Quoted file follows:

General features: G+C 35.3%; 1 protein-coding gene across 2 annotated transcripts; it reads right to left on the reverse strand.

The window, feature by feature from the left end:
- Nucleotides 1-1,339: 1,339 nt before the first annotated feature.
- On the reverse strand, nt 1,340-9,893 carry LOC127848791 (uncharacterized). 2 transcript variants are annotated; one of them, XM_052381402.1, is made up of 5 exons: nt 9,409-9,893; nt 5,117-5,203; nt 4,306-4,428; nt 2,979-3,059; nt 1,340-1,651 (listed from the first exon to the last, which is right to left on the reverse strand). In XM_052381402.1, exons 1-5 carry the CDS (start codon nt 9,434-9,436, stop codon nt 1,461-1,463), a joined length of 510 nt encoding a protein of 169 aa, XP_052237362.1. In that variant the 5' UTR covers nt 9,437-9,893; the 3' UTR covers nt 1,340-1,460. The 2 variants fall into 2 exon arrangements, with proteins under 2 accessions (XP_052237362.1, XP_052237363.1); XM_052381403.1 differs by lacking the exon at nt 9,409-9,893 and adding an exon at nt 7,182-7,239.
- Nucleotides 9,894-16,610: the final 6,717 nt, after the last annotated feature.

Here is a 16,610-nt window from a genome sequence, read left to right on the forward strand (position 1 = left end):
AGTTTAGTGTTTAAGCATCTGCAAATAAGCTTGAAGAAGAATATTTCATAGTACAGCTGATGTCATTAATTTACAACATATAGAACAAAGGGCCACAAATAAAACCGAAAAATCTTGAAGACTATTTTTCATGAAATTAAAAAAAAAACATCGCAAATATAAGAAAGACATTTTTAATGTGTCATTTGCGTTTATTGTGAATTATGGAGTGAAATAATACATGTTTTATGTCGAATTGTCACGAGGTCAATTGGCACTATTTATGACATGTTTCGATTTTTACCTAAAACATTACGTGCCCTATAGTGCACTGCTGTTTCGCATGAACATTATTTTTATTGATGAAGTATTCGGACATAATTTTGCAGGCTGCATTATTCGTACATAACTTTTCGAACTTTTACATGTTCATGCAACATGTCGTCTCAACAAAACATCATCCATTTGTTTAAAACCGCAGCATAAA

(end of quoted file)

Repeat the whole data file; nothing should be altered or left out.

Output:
General features: G+C 35.3%; 1 protein-coding gene across 2 annotated transcripts; it reads right to left on the reverse strand.

The window, feature by feature from the left end:
- Nucleotides 1-1,339: 1,339 nt before the first annotated feature.
- On the reverse strand, nt 1,340-9,893 carry LOC127848791 (uncharacterized). 2 transcript variants are annotated; one of them, XM_052381402.1, is made up of 5 exons: nt 9,409-9,893; nt 5,117-5,203; nt 4,306-4,428; nt 2,979-3,059; nt 1,340-1,651 (listed from the first exon to the last, which is right to left on the reverse strand). In XM_052381402.1, exons 1-5 carry the CDS (start codon nt 9,434-9,436, stop codon nt 1,461-1,463), a joined length of 510 nt encoding a protein of 169 aa, XP_052237362.1. In that variant the 5' UTR covers nt 9,437-9,893; the 3' UTR covers nt 1,340-1,460. The 2 variants fall into 2 exon arrangements, with proteins under 2 accessions (XP_052237362.1, XP_052237363.1); XM_052381403.1 differs by lacking the exon at nt 9,409-9,893 and adding an exon at nt 7,182-7,239.
- Nucleotides 9,894-16,610: the final 6,717 nt, after the last annotated feature.

Here is a 16,610-nt window from a genome sequence, read left to right on the forward strand (position 1 = left end):
AGTTTAGTGTTTAAGCATCTGCAAATAAGCTTGAAGAAGAATATTTCATAGTACAGCTGATGTCATTAATTTACAACATATAGAACAAAGGGCCACAAATAAAACCGAAAAATCTTGAAGACTATTTTTCATGAAATTAAAAAAAAAACATCGCAAATATAAGAAAGACATTTTTAATGTGTCATTTGCGTTTATTGTGAATTATGGAGTGAAATAATACATGTTTTATGTCGAATTGTCACGAGGTCAATTGGCACTATTTATGACATGTTTCGATTTTTACCTAAAACATTACGTGCCCTATAGTGCACTGCTGTTTCGCATGAACATTATTTTTATTGATGAAGTATTCGGACATAATTTTGCAGGCTGCATTATTCGTACATAACTTTTCGAACTTTTACATGTTCATGCAACATGTCGTCTCAACAAAACATCATCCATTTGTTTAAAACCGCAGCATAAA